As for the soundtrack? Takashi Okamoto and a crew of excellent musicians (mostly piano and strings) got together to make some of the best chamber music that we’ve seen in a game in the last decade. Okamoto made a very techno-heavy score for his last work (Dragon Shadow Spell), but this score is the exact opposite. Dark, tonal, neo-Romantic era music abounds on this soundtrack. Some battle themes stray from this style, going for the aforementioned techno, synth-heavy genre that Okamoto has worked with in the past. But for the most part, there is plenty of reason to fall in love with this soundtrack. It’s like Drakengard, but far less cacophonic.
The basic structure of combat in Eternal Poison is the same as what you’ve seen in dozens of other titles preceding it: Shining Force, Fire Emblem, Final Fantasy Tactics, Stella Deus, the list goes on and on. You know the setup: isometric grid, turns determined by character speed, one move and one action per turn. This basic gameplay is the foundation for what turns into a far more complex, and exponentially more challenging, Strategy RPG than many games we’ve played in the last decade.
There is a lot about Eternal Poison that is comparable to Fire Emblem, particularly in combat. For starters, there is no going back. You can’t do any sort of training or level-grinding between battles, and you can’t redo a battle after you’ve won it. This complete linearity requires that you level up your characters efficiently and effectively at every given chance. And, because experience is gained for nearly everything you do (including taking damage from an enemy), what matters most is that your characters stay alive on the field the whole time, and that they’re always doing something each turn. If you can’t attack an enemy, at least cast a restorative or enhancing spell. Doing any less results in one extremely challenging second half.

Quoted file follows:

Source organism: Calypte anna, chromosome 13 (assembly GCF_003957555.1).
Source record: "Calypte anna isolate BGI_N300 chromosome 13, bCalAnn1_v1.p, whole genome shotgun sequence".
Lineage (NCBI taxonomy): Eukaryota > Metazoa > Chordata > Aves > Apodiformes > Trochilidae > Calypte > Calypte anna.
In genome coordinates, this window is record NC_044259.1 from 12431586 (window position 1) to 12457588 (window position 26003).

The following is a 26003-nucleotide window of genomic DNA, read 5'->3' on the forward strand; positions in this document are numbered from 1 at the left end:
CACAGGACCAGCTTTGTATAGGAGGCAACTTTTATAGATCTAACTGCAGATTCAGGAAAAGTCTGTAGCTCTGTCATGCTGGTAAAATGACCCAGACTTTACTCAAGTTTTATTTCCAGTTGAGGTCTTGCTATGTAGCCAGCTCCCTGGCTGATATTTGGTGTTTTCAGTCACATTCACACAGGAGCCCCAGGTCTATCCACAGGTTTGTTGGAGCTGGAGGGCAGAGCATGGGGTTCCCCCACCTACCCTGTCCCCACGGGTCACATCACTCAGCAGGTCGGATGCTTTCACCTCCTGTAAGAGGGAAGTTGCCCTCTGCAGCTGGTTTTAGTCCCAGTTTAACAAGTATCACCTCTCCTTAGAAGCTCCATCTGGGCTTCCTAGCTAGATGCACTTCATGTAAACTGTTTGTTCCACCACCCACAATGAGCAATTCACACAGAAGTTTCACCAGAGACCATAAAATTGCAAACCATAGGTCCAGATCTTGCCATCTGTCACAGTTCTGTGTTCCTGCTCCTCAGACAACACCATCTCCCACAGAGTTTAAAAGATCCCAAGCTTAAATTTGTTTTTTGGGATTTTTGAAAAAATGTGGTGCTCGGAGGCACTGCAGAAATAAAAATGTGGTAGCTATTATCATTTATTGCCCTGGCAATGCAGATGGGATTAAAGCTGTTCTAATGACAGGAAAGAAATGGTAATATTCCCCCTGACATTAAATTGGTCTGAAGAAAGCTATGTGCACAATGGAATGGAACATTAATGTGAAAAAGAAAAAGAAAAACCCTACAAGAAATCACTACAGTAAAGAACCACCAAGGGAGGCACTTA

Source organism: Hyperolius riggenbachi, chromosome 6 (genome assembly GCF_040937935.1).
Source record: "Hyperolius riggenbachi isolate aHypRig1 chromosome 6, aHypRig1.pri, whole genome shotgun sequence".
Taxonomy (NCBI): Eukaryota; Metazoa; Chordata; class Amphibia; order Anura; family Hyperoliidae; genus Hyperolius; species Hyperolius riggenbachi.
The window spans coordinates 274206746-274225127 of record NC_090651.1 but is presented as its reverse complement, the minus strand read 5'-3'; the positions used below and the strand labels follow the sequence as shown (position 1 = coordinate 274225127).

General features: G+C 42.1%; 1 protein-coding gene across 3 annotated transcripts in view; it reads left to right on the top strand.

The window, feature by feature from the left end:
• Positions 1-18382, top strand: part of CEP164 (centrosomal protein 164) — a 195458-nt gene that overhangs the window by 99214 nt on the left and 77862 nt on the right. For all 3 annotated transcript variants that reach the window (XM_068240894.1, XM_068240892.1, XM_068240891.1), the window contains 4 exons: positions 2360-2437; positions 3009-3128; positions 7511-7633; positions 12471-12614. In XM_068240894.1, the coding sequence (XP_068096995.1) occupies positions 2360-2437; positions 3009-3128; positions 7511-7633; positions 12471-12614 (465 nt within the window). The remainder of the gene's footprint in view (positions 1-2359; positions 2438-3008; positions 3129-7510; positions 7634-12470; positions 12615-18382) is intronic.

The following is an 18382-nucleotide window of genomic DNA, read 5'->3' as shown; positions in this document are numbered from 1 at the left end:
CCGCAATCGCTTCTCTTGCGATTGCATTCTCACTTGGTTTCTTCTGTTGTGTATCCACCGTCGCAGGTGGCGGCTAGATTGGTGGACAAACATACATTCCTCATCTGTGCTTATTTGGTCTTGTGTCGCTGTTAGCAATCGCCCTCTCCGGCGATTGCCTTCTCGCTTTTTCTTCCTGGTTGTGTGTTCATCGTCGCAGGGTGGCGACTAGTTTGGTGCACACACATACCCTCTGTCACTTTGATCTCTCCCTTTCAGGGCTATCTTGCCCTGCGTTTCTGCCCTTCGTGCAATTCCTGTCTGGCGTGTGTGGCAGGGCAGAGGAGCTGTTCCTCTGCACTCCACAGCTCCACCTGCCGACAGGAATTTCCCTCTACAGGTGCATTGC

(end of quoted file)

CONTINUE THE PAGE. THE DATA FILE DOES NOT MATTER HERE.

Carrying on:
Each of the three main characters wields a special weapon: a book called a Librum that can capture the Majin for a variety of uses. Majin can be summoned for one-time use in battle, sold to traders, or grinded into a machine named Camellia that turns the Majins’ ground up bodies into skills that you can attach to your characters’ equipment. Capturing each and every Majin is an extremely difficult task, as some Majin only appear in a stage by meeting some optional criteria. To make matters more complicated, one of the three character paths (you should be able to guess which one) has multiple endings depending on whether or not you collect all the Majin into your Librum. It’s hard enough just getting through the game; making sure you collect all the Majin is a truly hardcore challenge. Why? Because to collect a Majin, you have to “overkill” him. On the attack that kills the enemy, you have to do significantly more damage to get “Overkill” (this number varies and is defined, per creature, in their status). If you don’t reach overkill status, the enemy dies. If the enemy is overkilled, a big pink triple-cross thing is driven into the creature’s body on the field, and then you have to select the “Capture” command from another character to capture it. Alternatively, you can attack the bound creature again to finish it off rather than capture it. Also, enemies that take up four squares (2×2) on the field require having two characters in a special placement for the capture to work successfully. Considering each confrontation with a monster on the field is generally short, as most units (be they ally or enemy) will fall within three or four attacks, the utmost care must be taken to accomplish all your goals in one playthrough.